For thousands of years, tiles were a few inches across because those sizes were easiest to make and fire in a traditional kiln. As recently at the 1980's, 8"x8" floor tiles and 4"x4" wall tiles were typical. The introduction of the roller-hearth kiln changed all of that. There was no longer a size restriction on how large a tile could be and manufacturers raced to make tiles larger to meet changing consumer preferences. Today, tiles of 12"x24", 8"x36", and even 24"x48" are common. Smaller tiles are easier to install with a thin layer of mortar. Larger tiles (tiles larger than 15" long on any side) and heavy tiles (tiles that weigh more than 5 pounds per square foot) caused installation products manufacturers to develop new products and methods that could be troweled thicker.
Why do Large and Heavy Tile mortars need to be different? Small tiles are typically set with thinset mortars (click on the photo to see it larger). The Tile Council of North America defines thinset as "...a blend of cement, very finely graded sand, and a water retention compound that allows the cement to properly hydrate. Tile set by the thinset method is adhered to the substrate with a thin layer of "thinset" cement. This type of cement is designed to adhere well in a thin layer - typically not greater than 3/16th thick." Tile substrates are allowed 1/8" of variation from one area to another (and typically have more than that). Large tiles are allowed almost 1/8" of bow from the edges to the middle. Adding those together, you realize that there can be almost 1/4" of gap which can't be filled with 3/16" of mortar.
What's different about Large and Heavy Tile Mortars? These mortars are designed to do two things well, be applied thicker and not to shrink much while they cure. The first part of this equation requires the mortar to be Thixotropic. While they are being troweled or the tile is being adjusted, the mortar acts like a liquid. Once the movement has stopped, they act like a solid holding the tile in place either vertically (see photo) or horizontally. You can think of this like ketchup, shake the bottle and it moves, stop shaking and it doesn't. By tinkering with the chemistry of the mortar, we can adjust its thixotropic behavior. Once thixotropy is holding the tile in place, it needs to stay there while it cures to avoid lippage. This is done by adding ingredients to reduce shrinkage during curing.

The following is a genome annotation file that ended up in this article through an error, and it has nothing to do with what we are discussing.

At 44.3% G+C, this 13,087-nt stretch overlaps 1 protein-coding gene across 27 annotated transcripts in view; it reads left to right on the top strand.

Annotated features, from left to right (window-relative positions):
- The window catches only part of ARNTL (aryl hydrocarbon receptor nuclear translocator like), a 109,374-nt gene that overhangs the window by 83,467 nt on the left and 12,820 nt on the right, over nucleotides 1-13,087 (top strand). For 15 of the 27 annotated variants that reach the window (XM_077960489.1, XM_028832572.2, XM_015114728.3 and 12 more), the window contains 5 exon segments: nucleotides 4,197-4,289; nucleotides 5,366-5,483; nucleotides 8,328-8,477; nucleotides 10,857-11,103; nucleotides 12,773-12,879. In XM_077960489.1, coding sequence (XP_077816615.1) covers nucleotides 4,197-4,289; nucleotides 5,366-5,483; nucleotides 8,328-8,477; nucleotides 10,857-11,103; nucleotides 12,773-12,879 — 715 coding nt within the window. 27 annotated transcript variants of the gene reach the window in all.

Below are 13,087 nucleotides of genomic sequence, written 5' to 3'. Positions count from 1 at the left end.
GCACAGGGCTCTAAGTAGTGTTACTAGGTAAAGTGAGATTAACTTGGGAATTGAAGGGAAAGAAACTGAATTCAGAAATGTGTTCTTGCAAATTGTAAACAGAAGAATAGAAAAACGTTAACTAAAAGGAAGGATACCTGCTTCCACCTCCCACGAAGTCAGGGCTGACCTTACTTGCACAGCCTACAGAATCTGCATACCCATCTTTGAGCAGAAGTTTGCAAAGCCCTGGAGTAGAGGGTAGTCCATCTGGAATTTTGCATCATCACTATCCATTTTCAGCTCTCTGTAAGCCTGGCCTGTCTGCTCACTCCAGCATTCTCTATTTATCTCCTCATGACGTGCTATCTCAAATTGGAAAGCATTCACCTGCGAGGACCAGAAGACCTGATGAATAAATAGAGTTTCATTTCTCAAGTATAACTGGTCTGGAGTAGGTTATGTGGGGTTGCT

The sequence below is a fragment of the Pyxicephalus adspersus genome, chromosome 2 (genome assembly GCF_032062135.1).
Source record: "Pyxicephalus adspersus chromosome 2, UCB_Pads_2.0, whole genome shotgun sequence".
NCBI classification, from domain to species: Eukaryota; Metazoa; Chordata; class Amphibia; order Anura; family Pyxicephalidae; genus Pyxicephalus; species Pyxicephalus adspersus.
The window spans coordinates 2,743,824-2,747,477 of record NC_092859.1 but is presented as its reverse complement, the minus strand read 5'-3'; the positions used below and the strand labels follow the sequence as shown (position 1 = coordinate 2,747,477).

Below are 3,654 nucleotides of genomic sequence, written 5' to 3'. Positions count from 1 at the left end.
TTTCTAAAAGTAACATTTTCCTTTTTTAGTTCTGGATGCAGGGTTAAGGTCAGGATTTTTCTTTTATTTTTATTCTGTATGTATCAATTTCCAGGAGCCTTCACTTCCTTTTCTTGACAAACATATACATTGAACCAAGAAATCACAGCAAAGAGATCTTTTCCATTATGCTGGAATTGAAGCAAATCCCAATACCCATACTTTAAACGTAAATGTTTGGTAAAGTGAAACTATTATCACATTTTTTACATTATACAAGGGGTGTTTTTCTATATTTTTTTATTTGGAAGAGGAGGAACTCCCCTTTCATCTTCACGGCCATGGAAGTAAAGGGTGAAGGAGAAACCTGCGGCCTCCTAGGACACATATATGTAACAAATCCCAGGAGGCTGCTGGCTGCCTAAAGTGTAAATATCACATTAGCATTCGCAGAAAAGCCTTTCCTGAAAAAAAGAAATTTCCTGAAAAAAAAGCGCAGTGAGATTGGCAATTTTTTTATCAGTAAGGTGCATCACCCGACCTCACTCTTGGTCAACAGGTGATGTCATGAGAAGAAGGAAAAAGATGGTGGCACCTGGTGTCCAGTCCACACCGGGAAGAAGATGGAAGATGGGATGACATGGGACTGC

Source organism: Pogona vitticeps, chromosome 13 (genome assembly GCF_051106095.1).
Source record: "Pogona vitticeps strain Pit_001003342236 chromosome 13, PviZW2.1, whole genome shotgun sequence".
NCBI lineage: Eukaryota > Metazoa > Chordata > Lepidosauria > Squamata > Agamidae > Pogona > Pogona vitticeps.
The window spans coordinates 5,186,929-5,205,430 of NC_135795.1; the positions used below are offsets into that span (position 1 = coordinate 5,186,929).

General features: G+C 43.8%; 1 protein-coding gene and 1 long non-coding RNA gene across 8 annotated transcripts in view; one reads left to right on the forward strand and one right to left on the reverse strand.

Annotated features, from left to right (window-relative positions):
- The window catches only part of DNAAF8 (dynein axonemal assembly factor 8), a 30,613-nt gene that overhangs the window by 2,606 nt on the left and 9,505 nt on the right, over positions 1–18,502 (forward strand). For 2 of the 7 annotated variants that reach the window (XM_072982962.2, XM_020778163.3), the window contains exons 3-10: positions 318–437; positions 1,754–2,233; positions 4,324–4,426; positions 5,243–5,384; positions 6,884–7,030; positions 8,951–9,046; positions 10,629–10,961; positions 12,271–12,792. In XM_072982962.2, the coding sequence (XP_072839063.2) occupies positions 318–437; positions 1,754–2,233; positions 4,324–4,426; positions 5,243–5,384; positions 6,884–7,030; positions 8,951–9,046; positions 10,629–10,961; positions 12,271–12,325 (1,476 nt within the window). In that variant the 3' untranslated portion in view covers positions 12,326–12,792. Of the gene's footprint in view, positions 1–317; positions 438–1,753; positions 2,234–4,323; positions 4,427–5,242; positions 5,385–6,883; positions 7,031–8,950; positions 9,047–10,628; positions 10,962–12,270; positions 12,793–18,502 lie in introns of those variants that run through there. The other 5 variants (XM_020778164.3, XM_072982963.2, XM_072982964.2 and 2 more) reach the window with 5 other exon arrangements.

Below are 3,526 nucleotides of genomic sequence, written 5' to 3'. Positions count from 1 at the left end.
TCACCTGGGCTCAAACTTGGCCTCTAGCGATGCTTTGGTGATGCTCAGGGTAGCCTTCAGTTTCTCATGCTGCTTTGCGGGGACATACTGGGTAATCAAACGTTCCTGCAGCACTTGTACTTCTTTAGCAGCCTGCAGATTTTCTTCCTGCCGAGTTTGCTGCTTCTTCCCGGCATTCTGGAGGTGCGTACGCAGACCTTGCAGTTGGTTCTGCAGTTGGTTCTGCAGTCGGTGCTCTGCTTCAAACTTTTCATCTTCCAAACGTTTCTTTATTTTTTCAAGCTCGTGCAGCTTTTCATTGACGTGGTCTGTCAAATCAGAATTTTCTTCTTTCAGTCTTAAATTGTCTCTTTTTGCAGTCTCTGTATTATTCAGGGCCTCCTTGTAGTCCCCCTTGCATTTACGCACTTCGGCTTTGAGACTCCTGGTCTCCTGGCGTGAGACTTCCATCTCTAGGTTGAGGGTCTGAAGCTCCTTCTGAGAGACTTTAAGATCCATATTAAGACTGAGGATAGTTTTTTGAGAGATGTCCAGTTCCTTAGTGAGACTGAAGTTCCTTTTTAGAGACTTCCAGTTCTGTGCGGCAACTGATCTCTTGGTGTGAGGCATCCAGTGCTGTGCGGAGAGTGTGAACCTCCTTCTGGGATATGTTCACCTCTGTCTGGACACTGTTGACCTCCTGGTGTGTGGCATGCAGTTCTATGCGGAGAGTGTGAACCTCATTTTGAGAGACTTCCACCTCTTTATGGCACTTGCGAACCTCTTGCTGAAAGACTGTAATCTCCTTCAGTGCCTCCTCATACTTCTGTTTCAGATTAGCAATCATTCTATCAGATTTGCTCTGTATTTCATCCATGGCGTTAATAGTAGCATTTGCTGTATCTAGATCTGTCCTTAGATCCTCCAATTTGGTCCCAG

How do I know if a mortar is suitable? The product Technical Data Sheet, references ANSI and ISO designations for that mortar. If the designation contains a "T", the product is Thixotropic and satisfies part 1 of the above. For example, our Ultraflex LFT achieves and A118.15T rating. In 2019, ANSI is also publishing standards that include an "H" rating for mortars that satisfy part 2 of the above. They have been tested to produce minimal lippage when used with large and heavy tiles. In the past these have been called 'medium bed mortars' but that terminology has been replaced with 'Large and Heavy Tile Mortars' going forward. If you are interested in more information about MAPEI's Thixotropic mortars, please see our brochure or contact us to discuss the proper mortar selection for your situation.